PROMs Data Are Routinely Collected But Rarely Used in Clinical Care, Study Reports

In an analysis of data from a large midwestern orthopaedic practice, members of the clinical care team accessed patient-reported outcome measures (PROMs) for fewer than 1% of visits by patients who had undergone total knee or total hip arthroplasty, even though the data had been successfully incorporated into the practice’s electronic health records (EHRs).

“Making PROMs available for care team review in the EHR…is not enough to encourage integration of PROMs into clinical care for patients,” the study authors said.

The study was published in the November/December issue of American Journal of Medical Quality, official journal of the American College of Medical Quality.

Analysis of PROMs Use

This study was part of a larger project at a midwestern health network. Leadership of the orthopaedic department included in the study decided to invest in integrating PROMs into the EHR, and starting in 2017, the department’s clinical team began collecting PROMs data on all patients undergoing total knee arthroplasty (TKA) or total hip arthroplasty (THA). The collected data included assessments of joint function, general health and functioning, and patient satisfaction.

To find out how this information was being used at the point of care, the study authors analyzed how often the PROMs data were accessed via the EHR by orthopaedic surgeons and other care team members for patients undergoing TKA or THA over a 15-month period in 2019 to 2020.

The analysis included data on 2400 TKAs performed by 22 surgeons and 1545 THAs performed by 20 surgeons. Most patients completed the PROM questionnaires, with response rates ranging from 68% before surgery to 55% at the 12-months follow-up visit.

In more than 16,000 care encounters associated with these surgeries, clinicians viewed PROMs data in the EHR just 156 times. The patient ratings were accessed by care teams for 0.9% of clinical encounters.

The PROMs data views were “largely clustered by surgeon,” the study authors said, with 4 surgeons accounting for more than 75% of the views. For most patients, the PROMs data were never accessed as part of clinical encounters.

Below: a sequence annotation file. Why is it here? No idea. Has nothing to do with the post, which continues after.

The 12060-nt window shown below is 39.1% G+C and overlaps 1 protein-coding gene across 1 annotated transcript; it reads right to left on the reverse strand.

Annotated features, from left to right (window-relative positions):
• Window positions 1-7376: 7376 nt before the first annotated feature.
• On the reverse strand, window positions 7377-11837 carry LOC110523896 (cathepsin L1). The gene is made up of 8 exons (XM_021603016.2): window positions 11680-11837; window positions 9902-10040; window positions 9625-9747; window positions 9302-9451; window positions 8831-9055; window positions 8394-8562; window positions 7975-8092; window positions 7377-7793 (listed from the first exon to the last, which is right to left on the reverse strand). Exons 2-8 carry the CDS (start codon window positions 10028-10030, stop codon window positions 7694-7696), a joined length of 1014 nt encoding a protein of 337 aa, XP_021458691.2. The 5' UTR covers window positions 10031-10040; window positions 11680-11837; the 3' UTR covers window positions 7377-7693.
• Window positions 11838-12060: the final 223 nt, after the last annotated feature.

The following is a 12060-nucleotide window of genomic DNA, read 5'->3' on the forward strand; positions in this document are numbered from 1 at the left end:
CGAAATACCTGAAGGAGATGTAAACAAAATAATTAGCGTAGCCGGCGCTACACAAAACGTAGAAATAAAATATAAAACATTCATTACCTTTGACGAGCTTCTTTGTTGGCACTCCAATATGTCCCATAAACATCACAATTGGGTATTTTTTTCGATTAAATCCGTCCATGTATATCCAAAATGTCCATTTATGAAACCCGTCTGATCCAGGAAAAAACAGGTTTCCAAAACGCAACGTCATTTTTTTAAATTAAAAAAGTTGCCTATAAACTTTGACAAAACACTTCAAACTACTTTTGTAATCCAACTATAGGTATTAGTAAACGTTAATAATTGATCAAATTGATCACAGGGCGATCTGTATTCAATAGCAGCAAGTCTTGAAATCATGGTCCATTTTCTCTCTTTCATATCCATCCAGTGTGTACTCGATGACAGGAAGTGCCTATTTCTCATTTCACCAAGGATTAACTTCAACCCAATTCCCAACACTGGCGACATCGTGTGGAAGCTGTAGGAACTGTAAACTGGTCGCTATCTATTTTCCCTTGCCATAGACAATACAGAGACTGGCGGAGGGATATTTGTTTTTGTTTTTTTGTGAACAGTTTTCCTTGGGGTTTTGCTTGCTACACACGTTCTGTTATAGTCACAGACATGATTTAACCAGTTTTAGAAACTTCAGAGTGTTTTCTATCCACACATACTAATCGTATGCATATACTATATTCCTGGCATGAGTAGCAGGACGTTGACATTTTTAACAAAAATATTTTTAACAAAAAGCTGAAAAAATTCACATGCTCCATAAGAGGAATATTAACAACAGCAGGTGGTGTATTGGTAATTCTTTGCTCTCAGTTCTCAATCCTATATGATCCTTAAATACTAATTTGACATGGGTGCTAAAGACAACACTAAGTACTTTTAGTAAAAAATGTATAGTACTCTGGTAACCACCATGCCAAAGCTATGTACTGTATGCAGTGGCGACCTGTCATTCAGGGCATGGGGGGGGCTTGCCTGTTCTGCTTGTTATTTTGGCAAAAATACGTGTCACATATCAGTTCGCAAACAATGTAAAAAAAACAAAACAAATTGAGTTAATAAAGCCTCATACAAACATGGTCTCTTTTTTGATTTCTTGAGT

Barriers to PROMs Use?

Although survey response rates were relatively high and the data were successfully integrated into the EHR, “the use of these PROMs data among surgeons and care teams was nearly non-existent…suggesting that a critical step in the pathway to the promise of using PROMs to improve the individual patient encounter was not being realized,” the study authors said.

The researchers noted that their analysis was limited to 2 types of surgeries in a single department. However, they also point out that their project may represent a “best-case scenario” for clinical use of PROMs data, carried out in a setting with a long history of supporting measurement and quality reporting.

“If the use of PROMs for clinical care was not taken up here, this problem might be even more likely to be present in other systems without these supporting factors,” the study authors concluded. They also highlighted the need for “[a]dditional effort…to identify barriers to PROMs use in clinical care and to test methods to enhance use.”


Ziegenfuss JY, Grossman ES, Solberg LI, et al. Is the promise of PROMs being realized? Implementation experience in a large orthopedic practice. Am J Med Qual. 2022 Nov-Dec 01;37(6):489-494. doi: 10.1097/JMQ.0000000000000079. Epub 2022 Oct 31.

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